Afghan: U.S. bomb hits wedding party
BAGRAM AIR BASE, Afghanistan (CNN) -- At least 20 people were killed and more than 60 injured in Afghanistan when a U.S. plane dropped a bomb on a wedding party as celebrants fired into the air, an Afghan defense spokesman said Monday.
Dr. Gulbudin, the Afghan Defense Ministry's chief of staff, said the information came from Afghan defense officials in the central province of Uruzgan. He said the death toll was between 20 and 30.
The Pentagon did not confirm the number of casualties but did say a U.S. aircraft providing ground support to Special Forces dropped an "errant bomb" after coming under anti-aircraft fire. A joint investigation has been launched.
Many of the wounded from the bombing in the southern Afghan province of Uruzgan were taken to a nearby hospital in Kandahar. Among the wounded were a 7-year-old girl and a 6-year-old girl, both of whom were said to be the only surviving members of their families.
Wedding guests were celebrating and firing up into the air just before the bomb struck, Dr. Gulbudin said.
U.S. military spokesman Col. Roger King told reporters here that a large group of Special Forces were conducting "several different operations" overnight Sunday in the area around Tarin Kowt in Uruzgan and called in close air support -- B-52 and AC-130 aircraft -- when they were fired upon.
The aircraft were "engaged by anti-aircraft fire from the ground" by what were described as "anti-aircraft guns, heavy weapons." The planes returned fire, including dropping bombs, he said.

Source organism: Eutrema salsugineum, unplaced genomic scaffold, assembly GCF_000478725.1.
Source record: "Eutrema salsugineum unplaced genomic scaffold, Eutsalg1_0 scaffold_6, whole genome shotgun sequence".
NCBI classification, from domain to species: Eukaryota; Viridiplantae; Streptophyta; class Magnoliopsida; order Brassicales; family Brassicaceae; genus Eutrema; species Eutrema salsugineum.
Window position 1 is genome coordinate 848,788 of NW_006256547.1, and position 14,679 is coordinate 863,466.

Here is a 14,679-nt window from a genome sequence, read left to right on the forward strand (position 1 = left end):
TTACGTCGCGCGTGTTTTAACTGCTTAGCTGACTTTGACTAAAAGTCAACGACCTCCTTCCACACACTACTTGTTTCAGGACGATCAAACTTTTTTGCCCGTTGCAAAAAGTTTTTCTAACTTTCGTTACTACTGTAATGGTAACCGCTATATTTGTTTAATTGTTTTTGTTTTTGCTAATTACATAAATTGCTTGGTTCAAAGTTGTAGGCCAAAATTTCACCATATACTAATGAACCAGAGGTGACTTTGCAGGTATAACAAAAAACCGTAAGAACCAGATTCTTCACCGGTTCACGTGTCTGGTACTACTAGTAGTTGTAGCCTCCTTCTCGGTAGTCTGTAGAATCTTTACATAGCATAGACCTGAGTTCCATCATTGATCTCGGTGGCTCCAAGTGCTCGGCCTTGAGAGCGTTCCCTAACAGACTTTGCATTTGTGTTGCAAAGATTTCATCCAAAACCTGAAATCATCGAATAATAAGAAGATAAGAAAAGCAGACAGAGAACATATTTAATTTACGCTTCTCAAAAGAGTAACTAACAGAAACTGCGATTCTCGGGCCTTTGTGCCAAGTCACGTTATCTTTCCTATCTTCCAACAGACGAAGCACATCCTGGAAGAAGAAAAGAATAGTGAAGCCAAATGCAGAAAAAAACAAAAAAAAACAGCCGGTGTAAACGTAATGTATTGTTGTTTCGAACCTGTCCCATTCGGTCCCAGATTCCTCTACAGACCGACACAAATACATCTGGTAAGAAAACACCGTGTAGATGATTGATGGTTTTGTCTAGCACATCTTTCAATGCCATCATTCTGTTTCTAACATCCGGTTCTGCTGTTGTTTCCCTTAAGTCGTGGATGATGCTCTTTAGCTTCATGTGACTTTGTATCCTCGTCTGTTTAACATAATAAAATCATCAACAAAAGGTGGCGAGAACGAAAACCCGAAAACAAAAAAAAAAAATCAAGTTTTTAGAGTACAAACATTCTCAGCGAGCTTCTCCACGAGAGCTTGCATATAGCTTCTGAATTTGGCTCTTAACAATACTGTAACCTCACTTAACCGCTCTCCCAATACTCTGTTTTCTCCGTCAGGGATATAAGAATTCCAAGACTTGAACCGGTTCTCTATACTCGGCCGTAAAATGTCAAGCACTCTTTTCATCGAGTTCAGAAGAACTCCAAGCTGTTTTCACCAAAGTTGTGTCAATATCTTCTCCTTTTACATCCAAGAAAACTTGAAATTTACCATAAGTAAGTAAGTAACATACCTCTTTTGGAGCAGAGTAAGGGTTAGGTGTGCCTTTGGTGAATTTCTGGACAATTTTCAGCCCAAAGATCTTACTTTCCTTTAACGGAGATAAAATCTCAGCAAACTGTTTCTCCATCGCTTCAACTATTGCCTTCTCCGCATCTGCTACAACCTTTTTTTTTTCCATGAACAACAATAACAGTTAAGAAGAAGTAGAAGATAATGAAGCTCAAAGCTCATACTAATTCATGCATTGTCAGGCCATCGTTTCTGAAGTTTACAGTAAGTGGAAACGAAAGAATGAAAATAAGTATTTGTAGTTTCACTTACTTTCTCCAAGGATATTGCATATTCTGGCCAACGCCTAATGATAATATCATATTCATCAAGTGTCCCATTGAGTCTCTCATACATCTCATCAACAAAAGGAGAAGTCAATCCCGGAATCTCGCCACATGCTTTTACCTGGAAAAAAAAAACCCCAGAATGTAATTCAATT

"We understand that there was some civilian casualties during the operation. We do not yet know how many casualties or how they occurred," King said.
"I know that there were bombs dropped by B-52s on one location, which was not near the town. There was also some air support from an AC-130 gunship. There may have been other aircraft involved, but I don't have the specifics on that."
He said four of the wounded civilians were evacuated by U.S. forces to a medical facility for treatment.
King said it was unclear how the incident would affect the overall effort in Afghanistan. "Anytime there are inadvertent casualties, it increases the difficulty of operations, because we have to work with the civilian populace to be successful," he said.
The U.S. Central Command released a statement saying "close air support from U.S. Air Force B-52 and AC-130 aircraft struck several ground targets, including ant-aircraft artillery sites that were engaging the aircraft."
U.S. Central Command said a fact-finding team made up of representatives from the U.S. military, the Afghan government, the U.S. Embassy and news media would "conduct an immediate on-site assessment of the incident."
A spokesman offered deepest sympathies on behalf of the U.S. government.
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